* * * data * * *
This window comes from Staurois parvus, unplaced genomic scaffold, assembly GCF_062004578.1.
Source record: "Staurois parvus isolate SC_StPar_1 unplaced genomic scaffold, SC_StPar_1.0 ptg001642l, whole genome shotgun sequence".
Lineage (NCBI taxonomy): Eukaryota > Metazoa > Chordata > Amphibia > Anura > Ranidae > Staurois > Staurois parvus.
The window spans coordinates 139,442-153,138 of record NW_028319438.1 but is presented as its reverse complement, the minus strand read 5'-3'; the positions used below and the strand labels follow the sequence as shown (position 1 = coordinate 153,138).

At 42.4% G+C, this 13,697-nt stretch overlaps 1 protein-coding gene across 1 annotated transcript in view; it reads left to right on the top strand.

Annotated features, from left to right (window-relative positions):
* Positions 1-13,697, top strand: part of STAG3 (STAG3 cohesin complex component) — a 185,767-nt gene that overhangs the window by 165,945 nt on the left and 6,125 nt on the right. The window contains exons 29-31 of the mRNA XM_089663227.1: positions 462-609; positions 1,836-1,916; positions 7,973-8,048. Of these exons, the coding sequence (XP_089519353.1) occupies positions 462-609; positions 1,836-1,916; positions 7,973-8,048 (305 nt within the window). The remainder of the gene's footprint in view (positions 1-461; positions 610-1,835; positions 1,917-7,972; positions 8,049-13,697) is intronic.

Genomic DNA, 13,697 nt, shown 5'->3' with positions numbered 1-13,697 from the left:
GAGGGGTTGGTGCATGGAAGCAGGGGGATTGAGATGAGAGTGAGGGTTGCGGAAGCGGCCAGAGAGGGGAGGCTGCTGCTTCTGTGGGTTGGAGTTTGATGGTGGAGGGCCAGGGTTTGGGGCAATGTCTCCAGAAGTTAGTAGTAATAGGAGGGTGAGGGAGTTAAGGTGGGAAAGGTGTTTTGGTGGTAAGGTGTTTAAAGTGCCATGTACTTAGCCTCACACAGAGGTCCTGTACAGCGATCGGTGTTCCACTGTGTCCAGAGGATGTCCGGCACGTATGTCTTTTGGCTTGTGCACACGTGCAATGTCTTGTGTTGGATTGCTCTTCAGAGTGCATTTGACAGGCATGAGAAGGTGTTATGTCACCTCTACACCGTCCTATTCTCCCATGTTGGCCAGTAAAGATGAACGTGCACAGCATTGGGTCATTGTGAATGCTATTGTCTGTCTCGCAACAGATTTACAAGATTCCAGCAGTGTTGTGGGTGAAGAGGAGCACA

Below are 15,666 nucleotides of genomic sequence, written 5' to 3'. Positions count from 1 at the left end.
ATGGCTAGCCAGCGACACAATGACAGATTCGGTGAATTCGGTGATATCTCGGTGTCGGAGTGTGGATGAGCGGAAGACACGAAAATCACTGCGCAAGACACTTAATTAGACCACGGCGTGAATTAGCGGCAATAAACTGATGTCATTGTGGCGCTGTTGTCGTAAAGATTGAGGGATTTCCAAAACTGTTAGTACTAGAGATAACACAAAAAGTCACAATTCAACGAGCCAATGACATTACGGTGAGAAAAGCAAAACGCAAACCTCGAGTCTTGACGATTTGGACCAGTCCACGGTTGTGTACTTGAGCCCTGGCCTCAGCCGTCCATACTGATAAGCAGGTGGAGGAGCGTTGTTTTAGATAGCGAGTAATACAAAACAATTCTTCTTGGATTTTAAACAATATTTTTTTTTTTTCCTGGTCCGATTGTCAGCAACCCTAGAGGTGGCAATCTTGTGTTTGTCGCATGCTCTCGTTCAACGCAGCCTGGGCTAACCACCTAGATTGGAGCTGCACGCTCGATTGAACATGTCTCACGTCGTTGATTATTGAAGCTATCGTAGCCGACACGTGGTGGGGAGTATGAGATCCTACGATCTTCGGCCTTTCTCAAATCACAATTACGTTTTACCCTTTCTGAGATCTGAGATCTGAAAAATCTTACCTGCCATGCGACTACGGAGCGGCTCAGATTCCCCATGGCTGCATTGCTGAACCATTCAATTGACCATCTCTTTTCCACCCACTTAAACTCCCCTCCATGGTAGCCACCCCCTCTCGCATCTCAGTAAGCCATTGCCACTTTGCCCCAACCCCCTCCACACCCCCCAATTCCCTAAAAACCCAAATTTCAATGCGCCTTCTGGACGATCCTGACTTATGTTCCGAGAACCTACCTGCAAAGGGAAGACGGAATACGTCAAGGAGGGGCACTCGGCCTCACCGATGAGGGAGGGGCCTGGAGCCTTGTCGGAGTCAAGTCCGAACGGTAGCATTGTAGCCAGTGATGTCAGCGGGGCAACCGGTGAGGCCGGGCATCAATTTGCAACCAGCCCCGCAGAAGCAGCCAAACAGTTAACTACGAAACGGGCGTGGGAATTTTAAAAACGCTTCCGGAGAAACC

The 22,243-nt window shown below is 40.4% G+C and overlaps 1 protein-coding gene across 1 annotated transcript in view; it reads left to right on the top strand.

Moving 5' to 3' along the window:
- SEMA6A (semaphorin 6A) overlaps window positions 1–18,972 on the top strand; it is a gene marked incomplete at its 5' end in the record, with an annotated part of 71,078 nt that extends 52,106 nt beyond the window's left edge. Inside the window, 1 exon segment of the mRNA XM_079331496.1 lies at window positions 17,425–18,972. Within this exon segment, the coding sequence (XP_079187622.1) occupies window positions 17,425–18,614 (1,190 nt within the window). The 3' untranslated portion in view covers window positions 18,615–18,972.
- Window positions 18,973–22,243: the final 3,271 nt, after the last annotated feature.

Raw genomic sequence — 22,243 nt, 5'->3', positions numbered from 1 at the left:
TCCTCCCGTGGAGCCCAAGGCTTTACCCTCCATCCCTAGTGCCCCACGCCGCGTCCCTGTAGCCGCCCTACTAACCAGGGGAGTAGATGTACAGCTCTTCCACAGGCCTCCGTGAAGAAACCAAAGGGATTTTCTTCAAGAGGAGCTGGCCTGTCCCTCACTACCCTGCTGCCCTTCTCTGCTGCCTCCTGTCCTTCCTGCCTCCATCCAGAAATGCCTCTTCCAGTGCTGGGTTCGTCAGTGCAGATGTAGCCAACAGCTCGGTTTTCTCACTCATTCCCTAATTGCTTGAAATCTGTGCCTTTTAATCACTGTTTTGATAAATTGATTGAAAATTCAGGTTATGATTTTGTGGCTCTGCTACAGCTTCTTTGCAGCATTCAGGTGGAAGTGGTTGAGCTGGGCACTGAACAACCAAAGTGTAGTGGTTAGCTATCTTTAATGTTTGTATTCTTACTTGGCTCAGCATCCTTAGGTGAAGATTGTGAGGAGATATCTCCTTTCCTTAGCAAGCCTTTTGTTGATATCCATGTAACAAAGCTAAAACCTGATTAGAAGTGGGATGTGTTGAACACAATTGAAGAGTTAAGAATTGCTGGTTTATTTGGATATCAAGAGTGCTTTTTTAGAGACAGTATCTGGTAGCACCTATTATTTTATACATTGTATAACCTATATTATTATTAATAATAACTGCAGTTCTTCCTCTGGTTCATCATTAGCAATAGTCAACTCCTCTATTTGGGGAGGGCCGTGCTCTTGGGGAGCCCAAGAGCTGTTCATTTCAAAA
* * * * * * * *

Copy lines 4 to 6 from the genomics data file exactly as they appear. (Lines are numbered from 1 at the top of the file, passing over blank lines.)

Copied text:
The window spans coordinates 139,442-153,138 of record NW_028319438.1 but is presented as its reverse complement, the minus strand read 5'-3'; the positions used below and the strand labels follow the sequence as shown (position 1 = coordinate 153,138).

At 42.4% G+C, this 13,697-nt stretch overlaps 1 protein-coding gene across 1 annotated transcript in view; it reads left to right on the top strand.

Annotated features, from left to right (window-relative positions):